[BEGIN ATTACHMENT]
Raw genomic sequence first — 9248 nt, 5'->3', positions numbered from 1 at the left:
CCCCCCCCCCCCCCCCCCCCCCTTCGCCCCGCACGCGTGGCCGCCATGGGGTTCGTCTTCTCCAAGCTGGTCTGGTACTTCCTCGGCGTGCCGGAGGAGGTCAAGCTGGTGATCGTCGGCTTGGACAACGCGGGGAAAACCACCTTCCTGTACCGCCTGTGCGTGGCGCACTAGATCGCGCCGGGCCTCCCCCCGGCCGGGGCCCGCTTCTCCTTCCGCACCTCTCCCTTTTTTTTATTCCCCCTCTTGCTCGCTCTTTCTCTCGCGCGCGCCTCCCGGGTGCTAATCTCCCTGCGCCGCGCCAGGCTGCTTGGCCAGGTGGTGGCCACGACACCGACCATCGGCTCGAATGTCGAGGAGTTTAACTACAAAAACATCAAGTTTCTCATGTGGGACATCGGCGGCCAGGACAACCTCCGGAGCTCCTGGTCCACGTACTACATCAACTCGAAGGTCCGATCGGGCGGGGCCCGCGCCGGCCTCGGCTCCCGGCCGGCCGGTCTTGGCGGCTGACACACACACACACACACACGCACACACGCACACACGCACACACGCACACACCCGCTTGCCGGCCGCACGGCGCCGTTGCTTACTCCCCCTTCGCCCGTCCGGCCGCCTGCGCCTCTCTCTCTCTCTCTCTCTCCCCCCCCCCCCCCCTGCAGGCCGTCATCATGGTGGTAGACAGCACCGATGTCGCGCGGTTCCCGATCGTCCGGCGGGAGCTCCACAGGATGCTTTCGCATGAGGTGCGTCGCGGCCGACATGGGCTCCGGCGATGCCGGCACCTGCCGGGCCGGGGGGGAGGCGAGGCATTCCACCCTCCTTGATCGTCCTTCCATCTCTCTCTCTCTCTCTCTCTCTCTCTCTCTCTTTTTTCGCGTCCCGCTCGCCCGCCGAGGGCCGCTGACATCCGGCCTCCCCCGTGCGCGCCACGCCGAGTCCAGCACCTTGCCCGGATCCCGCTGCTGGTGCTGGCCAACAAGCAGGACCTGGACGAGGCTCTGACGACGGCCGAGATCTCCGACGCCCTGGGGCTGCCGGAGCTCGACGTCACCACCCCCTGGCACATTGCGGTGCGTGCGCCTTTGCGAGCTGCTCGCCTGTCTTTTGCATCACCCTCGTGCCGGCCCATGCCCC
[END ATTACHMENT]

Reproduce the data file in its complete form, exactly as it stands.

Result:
Raw genomic sequence first — 9248 nt, 5'->3', positions numbered from 1 at the left:
CCCCCCCCCCCCCCCCCCCCCCTTCGCCCCGCACGCGTGGCCGCCATGGGGTTCGTCTTCTCCAAGCTGGTCTGGTACTTCCTCGGCGTGCCGGAGGAGGTCAAGCTGGTGATCGTCGGCTTGGACAACGCGGGGAAAACCACCTTCCTGTACCGCCTGTGCGTGGCGCACTAGATCGCGCCGGGCCTCCCCCCGGCCGGGGCCCGCTTCTCCTTCCGCACCTCTCCCTTTTTTTTATTCCCCCTCTTGCTCGCTCTTTCTCTCGCGCGCGCCTCCCGGGTGCTAATCTCCCTGCGCCGCGCCAGGCTGCTTGGCCAGGTGGTGGCCACGACACCGACCATCGGCTCGAATGTCGAGGAGTTTAACTACAAAAACATCAAGTTTCTCATGTGGGACATCGGCGGCCAGGACAACCTCCGGAGCTCCTGGTCCACGTACTACATCAACTCGAAGGTCCGATCGGGCGGGGCCCGCGCCGGCCTCGGCTCCCGGCCGGCCGGTCTTGGCGGCTGACACACACACACACACACACGCACACACGCACACACGCACACACGCACACACCCGCTTGCCGGCCGCACGGCGCCGTTGCTTACTCCCCCTTCGCCCGTCCGGCCGCCTGCGCCTCTCTCTCTCTCTCTCTCTCCCCCCCCCCCCCCCTGCAGGCCGTCATCATGGTGGTAGACAGCACCGATGTCGCGCGGTTCCCGATCGTCCGGCGGGAGCTCCACAGGATGCTTTCGCATGAGGTGCGTCGCGGCCGACATGGGCTCCGGCGATGCCGGCACCTGCCGGGCCGGGGGGGAGGCGAGGCATTCCACCCTCCTTGATCGTCCTTCCATCTCTCTCTCTCTCTCTCTCTCTCTCTCTCTCTTTTTTCGCGTCCCGCTCGCCCGCCGAGGGCCGCTGACATCCGGCCTCCCCCGTGCGCGCCACGCCGAGTCCAGCACCTTGCCCGGATCCCGCTGCTGGTGCTGGCCAACAAGCAGGACCTGGACGAGGCTCTGACGACGGCCGAGATCTCCGACGCCCTGGGGCTGCCGGAGCTCGACGTCACCACCCCCTGGCACATTGCGGTGCGTGCGCCTTTGCGAGCTGCTCGCCTGTCTTTTGCATCACCCTCGTGCCGGCCCATGCCCC